The Donner Party

Rated 4.67 out of 5 based on 3 customer ratings
(3 customer reviews)

$6.49

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A SUCCULENT SERVING OF HISTORY

Close your eyes. Listen to the sound of my voice. You are traveling in your mind to the frozen cabins of Truckee Lake. It is winter. It is 1846.
heart-avatar Mister Tender

Do not go outside. Do not open your door. There is a Devil in camp, and he is mean and he is real and he his hungry.”
key-avatar Mister Storm

Description

Feast on the fascinating tales of The Donner Party, America’s favorite cannibals, as they have never been told before. Discover the truth behind the bedraggled Party that emigrated west and devoured each other in the cabins by the frozen lake. Presented in cutting edge stereophonic sound. AWOOOOO!

 

 

3 reviews for The Donner Party

  1. Rated 5 out of 5

    Once again, the creative team of Hendelman & Zdunich have scorned the beaten track, and, like the Donner Party before them, forged ahead into previously unexplored territory. Happily for all concerned, however, this particular musical journey has NOT ended in disaster.
    From the classic 50’s serialization treatment of The Black Wagon and The Black Wagon Returns (does anybody else remember Wagon Train or Death Valley Days?) to the illicit sock-hop romp of Devil in Camp, the journey reaches giddy highs and terrifying lows as it relays the trials and tribulations of the Donner Party to the listening audience. Bundle up warm against the cold breeze of The Wind Weeps Eleanor. Cook up some popcorn to share with The Five Sisters, but don’t add salt, because your tears will flavor the snack as you hear of the heroics of Marked Man James Reed in the Cry of the Banished Horseman. And finally, waltz off to sleep with Tamsen Donner as you join the Last Americans…

  2. Rated 5 out of 5

    If you love history, true crime, music, or all of the above, you need this album. Saar Hendelman and Terrance Zdunich have a gift for immersive storytelling and distinctive, powerful voices. “The Donner Party” left me shivering like a snowbound pioneer long after I’d finished listening to it. Pathos abounds in “The Wind Weeps Eleanor” and (my favorite) “The Cry of the Banished Horsemen”, which I daresay would make James Reed himself shed a tear. It never ceases to amaze, this deftness with which Messrs. Storm and Tender pepper historical events with humanity. Most of the songs, though, are finely marbled with self-aware black humor. All in all, it’s a delicious seven-course meal that you’ll never forget. Dig in!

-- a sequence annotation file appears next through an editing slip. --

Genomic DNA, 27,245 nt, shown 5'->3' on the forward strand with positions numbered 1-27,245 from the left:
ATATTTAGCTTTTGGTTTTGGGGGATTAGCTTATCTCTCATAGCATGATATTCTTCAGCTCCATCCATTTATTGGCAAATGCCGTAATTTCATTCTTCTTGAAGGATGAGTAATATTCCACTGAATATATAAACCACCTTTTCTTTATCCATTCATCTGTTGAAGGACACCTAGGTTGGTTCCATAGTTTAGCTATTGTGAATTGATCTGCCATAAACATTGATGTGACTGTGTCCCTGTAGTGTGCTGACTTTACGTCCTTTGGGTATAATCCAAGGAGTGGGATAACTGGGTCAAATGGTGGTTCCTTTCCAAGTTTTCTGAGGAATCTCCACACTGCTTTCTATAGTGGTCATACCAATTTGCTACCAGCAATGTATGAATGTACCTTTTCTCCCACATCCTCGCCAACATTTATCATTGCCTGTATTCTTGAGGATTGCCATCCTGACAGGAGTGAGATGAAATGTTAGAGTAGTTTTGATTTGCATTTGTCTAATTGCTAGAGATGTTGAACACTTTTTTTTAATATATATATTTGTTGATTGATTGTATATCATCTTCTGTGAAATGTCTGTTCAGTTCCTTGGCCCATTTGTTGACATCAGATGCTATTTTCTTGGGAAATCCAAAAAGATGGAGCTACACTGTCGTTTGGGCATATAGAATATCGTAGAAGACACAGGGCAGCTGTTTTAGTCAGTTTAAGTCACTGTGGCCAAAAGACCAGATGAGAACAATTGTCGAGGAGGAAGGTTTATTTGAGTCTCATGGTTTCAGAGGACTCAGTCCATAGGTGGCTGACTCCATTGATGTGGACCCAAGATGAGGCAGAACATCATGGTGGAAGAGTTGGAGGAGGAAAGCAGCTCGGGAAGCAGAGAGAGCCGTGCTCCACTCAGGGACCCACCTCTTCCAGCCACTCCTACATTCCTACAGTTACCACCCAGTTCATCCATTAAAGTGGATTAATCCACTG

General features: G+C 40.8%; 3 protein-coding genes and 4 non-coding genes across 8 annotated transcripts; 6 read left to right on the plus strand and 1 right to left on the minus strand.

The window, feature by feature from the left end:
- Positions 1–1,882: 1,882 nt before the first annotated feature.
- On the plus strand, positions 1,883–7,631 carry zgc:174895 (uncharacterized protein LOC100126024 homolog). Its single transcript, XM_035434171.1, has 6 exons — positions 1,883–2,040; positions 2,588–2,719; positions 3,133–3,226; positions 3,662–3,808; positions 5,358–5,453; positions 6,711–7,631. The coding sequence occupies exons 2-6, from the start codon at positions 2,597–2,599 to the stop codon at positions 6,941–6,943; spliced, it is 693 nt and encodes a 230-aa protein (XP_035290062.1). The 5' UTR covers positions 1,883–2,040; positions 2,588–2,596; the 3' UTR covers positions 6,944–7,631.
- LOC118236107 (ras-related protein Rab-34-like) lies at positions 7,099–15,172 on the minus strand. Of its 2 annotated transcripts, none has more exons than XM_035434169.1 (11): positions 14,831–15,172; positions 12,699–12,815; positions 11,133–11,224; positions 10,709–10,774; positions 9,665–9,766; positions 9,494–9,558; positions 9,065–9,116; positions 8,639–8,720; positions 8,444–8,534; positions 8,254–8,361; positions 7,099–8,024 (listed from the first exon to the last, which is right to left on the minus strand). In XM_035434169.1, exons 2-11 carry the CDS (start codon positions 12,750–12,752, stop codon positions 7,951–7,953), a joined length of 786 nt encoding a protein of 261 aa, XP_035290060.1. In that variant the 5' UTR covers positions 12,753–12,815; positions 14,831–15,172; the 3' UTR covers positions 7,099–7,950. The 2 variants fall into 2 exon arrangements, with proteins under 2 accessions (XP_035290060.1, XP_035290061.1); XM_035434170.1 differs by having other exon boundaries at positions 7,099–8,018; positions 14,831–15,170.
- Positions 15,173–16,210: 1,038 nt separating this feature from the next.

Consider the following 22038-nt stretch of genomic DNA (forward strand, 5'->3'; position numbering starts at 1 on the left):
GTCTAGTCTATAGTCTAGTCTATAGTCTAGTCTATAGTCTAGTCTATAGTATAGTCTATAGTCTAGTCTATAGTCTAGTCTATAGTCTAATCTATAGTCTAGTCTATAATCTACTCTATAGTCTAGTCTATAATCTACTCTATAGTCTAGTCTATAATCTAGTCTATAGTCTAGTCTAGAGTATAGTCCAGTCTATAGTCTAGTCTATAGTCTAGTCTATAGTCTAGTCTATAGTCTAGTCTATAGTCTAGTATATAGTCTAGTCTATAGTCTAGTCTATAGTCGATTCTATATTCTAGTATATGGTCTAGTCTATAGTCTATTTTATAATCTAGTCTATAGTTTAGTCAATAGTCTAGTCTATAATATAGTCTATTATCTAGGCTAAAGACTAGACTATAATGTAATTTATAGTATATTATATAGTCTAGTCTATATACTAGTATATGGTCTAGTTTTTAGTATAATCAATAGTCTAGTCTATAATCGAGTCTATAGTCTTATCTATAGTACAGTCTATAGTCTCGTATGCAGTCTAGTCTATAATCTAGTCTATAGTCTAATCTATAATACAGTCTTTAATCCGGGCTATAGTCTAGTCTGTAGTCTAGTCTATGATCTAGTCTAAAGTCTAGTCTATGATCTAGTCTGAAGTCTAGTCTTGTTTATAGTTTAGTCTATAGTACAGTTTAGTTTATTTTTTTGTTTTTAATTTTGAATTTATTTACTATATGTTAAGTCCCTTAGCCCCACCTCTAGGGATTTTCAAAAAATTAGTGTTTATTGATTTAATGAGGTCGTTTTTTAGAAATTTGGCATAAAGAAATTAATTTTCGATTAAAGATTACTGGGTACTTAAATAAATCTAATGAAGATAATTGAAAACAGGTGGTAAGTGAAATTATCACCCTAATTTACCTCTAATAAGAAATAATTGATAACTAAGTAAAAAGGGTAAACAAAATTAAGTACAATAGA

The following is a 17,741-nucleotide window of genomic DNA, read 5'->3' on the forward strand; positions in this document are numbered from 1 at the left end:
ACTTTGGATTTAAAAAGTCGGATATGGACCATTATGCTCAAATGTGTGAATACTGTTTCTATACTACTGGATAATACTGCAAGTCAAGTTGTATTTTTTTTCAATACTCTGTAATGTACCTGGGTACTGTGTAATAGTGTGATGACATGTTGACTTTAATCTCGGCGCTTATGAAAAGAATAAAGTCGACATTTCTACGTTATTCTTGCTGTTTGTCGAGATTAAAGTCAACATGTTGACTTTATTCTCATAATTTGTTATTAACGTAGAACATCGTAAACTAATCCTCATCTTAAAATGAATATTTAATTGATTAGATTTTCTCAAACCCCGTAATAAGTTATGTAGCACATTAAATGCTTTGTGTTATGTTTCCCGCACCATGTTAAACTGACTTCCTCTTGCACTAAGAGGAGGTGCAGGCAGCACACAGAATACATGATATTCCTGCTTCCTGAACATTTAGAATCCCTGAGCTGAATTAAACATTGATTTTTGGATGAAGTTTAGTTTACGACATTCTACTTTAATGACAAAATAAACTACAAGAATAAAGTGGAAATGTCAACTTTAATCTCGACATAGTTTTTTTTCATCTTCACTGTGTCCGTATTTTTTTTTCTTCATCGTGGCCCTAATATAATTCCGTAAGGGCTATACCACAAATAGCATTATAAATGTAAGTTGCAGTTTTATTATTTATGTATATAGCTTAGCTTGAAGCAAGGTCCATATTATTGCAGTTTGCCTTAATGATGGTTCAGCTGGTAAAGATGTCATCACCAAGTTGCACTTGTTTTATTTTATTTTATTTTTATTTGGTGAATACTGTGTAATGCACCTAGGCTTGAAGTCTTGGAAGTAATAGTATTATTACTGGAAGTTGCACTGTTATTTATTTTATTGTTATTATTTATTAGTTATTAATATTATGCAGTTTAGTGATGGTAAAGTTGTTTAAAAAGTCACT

3. Rated 4 out of 5

    Our Blood Travelers have taken us ahead a couple of decades, from 1816 to 1848… or is it the 1950s looking back on the 1840s? Right off the bat I want to say that this seems to be a different tonal offering than the previous American Murder Song EPs which seemed more firmly grounded in the time period they were coming from. As someone who really enjoyed that aspect of the experience and liked the implied greater story, the seemingly-anachronistic shift in The Donner Party threw me for a loop that left me confused; the bookend tracks of “The Black Wagon” and “The Black Wagon Returns” frame the album as some sort of demented television serial, while “The Devil in Camp” is 50s rock and campy to boot. While none of these tracks are bad – quite the contrary, as Terrance Zdunich and Saar Hendelman continue to showcase their ability to write catchy, dark pieces – they set a weird contrast compared to what’s been established so far, and is a change that I feel is awkward.

    However, the rest of the album feels truer to form and is right on in terms of the tragic period songs I’ve come to expect from American Murder Song. Personal favorite track is “The Wind Weeps Eleanor,” a somber ballad of struggle, loss and murder with hints of the myth of Orpheus sprinkled in; “The Five Sisters” is a bouncy sing-song with a great witchy feel, while “The Cry of the Banished Horseman” is a rising, stirring piece that feels as epic by its climax as any classic Western theme; finally, “The Last Americans” is a suitably bleak number to bring the Donner Party story to a close.

    All in all, this is another great offering from Misters Storm and Tender that I definitely appreciate, despite what I feel is a jarring tonal shift for some of it. It is well worth eating up.

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